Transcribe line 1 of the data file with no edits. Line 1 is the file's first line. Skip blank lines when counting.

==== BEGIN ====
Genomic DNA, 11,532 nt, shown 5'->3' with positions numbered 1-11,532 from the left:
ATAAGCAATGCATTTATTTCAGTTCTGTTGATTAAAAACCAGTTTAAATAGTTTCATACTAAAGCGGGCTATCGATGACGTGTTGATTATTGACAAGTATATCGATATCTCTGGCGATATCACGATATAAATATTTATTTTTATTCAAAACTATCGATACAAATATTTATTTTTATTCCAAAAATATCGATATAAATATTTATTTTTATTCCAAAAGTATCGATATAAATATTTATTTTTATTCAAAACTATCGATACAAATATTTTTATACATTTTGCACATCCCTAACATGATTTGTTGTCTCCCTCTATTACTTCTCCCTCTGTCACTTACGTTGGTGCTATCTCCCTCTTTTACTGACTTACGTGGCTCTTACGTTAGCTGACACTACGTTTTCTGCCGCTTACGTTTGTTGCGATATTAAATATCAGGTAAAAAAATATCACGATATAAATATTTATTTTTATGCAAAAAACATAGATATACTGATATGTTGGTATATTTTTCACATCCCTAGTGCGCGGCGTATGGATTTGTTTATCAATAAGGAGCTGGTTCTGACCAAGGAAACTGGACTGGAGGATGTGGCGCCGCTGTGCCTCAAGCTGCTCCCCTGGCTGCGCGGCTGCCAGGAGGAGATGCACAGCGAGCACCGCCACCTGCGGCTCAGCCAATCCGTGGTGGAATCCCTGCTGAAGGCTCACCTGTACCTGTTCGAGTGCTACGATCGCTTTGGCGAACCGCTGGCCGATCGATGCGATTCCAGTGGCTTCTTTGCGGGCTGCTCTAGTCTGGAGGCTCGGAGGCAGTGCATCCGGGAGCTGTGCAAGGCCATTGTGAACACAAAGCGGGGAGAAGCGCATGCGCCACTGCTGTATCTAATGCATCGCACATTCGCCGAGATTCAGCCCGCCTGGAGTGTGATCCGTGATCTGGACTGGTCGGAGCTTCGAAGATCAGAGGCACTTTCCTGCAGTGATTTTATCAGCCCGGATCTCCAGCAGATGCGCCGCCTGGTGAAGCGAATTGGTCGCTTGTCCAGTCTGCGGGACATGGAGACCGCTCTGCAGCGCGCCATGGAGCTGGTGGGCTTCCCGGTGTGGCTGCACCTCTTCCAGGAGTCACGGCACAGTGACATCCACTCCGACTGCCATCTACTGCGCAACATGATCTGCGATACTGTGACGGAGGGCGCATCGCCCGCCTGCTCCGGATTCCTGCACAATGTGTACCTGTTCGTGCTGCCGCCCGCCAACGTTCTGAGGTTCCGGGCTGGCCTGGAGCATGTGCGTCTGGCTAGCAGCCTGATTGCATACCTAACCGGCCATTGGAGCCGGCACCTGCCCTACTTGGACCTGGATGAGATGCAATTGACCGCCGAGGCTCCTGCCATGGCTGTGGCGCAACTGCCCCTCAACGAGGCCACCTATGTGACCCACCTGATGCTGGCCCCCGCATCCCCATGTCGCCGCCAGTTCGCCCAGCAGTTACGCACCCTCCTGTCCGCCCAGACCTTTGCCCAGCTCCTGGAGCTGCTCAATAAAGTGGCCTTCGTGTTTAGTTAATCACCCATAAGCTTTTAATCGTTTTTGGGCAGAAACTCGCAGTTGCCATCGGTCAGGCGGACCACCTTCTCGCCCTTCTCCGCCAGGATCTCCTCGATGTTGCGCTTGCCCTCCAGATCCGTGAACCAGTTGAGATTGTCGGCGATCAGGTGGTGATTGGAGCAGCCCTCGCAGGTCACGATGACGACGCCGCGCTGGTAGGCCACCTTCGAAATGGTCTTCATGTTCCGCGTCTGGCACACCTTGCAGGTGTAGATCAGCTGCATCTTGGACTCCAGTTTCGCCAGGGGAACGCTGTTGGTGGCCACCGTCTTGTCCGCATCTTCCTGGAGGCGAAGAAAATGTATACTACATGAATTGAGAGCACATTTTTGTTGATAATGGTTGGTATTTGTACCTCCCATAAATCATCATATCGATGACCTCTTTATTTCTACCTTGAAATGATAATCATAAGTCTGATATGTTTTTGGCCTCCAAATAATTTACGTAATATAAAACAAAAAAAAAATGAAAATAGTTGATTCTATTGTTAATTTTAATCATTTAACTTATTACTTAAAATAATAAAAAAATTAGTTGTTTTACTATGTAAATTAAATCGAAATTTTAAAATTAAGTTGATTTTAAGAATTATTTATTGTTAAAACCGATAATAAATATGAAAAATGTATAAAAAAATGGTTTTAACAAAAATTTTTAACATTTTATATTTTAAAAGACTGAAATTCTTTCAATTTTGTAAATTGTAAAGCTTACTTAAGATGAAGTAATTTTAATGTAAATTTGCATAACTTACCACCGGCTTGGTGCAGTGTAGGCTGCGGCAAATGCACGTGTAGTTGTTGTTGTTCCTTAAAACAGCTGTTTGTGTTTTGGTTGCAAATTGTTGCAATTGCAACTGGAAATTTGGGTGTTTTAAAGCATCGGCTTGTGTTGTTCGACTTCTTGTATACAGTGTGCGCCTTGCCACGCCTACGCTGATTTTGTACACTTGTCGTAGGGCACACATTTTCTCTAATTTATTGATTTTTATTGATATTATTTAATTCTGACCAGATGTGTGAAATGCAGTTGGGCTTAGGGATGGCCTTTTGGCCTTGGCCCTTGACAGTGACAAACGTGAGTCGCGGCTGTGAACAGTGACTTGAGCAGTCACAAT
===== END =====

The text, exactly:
Genomic DNA, 11,532 nt, shown 5'->3' with positions numbered 1-11,532 from the left: